The first step is to thoroughly analyze what one really needs to get out of their settlement agreement. There may be many desires, but when one truly considers what is most important, it may be easier to arrive at a workable agreement if the needs of each partner are taken into consideration. Once each spouse has a firm grasp on what each party needs, the negotiations may proceed with less acrimony.

Fathers can seek fair treatment in child support and custody

Statistically, mothers are awarded primary custody approximately 80 percent of the time. While women often state that they are worse off after a divorce, fathers also have challenges, especially in matters relating to child support and custody. Colorado residents who are experiencing difficulty with their payments or desire more time with their children can seek assistance.

Recently, several family professionals offered advice and encouragement to fathers who are struggling with family law matters. Regardless of whether men are having difficulties in making child support payments or are seeking more time with their children, one of the suggestions that was repeated was for them to remain calm and refrain from becoming angry. Judges do not respond well to accusations or emotional outbursts, and doing so may work against one's case, especially if a mother has sought a previous protection order for any reason.

Pilot program seeks to stop cycle of domestic violence

Of all the social issues that can have the most detrimental effect on families, one of the worst is abuse that impacts children. Studies have shown that, even when domestic violence is not directed specifically at children, they still suffer psychological trauma. Though there are many shelters that are geared toward helping Colorado victims, these programs do not include the abuser.

A pilot program is underway in another state that will include the alleged perpetrator in an attempt to help offenders find new ways of coping with stress and triggers. Professionals state that one of the most serious concerns is the effect that abuse in the family has upon children. Whether they are also victims -- which is estimated to occur in anywhere from 30 to 60 percent of the cases -- children suffer cognitive damage from being exposed to violence within the home. Since abusers and their victims may continue to try to co-parent, it is believed that a program that seeks to treat abusers will benefit all parties.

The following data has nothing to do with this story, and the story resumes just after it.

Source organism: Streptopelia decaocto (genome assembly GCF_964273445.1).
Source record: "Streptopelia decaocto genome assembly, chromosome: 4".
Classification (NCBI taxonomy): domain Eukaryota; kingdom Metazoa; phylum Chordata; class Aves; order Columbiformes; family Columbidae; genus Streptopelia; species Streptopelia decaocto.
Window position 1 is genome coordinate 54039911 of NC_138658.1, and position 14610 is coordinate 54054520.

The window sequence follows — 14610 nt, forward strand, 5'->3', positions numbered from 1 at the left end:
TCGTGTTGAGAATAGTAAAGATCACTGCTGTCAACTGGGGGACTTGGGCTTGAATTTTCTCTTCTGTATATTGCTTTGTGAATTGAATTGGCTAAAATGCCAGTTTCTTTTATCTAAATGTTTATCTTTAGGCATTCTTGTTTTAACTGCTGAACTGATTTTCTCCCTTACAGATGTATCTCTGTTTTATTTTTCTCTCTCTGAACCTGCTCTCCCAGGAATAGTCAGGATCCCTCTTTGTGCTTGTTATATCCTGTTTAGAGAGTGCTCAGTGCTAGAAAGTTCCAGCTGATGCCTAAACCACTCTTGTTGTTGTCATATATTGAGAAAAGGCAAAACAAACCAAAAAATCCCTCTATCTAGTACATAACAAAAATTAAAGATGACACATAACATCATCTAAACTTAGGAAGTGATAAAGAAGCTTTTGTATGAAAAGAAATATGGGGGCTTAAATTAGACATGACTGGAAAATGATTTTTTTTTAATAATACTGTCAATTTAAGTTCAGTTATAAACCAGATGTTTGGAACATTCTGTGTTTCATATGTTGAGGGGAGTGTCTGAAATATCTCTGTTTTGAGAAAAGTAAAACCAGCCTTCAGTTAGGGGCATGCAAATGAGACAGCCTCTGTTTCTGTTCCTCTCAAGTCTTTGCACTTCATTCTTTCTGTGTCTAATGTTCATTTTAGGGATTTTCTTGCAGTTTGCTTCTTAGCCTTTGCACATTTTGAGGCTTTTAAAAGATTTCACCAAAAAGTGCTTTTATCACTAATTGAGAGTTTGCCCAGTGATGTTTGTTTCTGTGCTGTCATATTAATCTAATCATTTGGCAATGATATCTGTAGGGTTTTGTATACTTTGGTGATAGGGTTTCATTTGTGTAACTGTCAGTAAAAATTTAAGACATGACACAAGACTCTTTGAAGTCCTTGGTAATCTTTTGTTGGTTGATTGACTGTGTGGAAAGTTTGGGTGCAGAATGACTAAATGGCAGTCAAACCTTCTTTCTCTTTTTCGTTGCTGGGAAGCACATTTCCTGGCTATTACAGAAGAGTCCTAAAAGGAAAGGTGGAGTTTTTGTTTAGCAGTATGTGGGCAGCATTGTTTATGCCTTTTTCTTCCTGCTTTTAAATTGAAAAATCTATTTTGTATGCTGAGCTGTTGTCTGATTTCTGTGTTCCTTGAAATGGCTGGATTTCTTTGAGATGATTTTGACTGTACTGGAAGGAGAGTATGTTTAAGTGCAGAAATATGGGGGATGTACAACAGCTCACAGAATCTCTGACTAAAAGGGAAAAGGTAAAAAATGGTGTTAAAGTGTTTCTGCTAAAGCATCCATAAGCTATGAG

Steps to take while seeking to win a child custody case

When a parent loses custody of a child -- whether through a divorce or other reasons -- it takes a heavy emotional toll on him or her. There may be ways to regain at least partial child custody that may or may not involve pursing those rights in court. Colorado parents who are facing this challenging time may keep a few suggestions in mind that could help guide them.

If one has lost custody due to parental behaviors or the inability to provide a suitable home, one of the first steps is to correct the problem and secure a suitable living environment. In some circumstances, it may be possible to enter into negotiations with the other parent that may allow one to regain parenting time. However, this may not be possible for many parents, thereby requiring the parent to pursue custody rights through litigation. Once this has been initiated, the parent may be best served by presenting an appropriate appearance to the family court judge.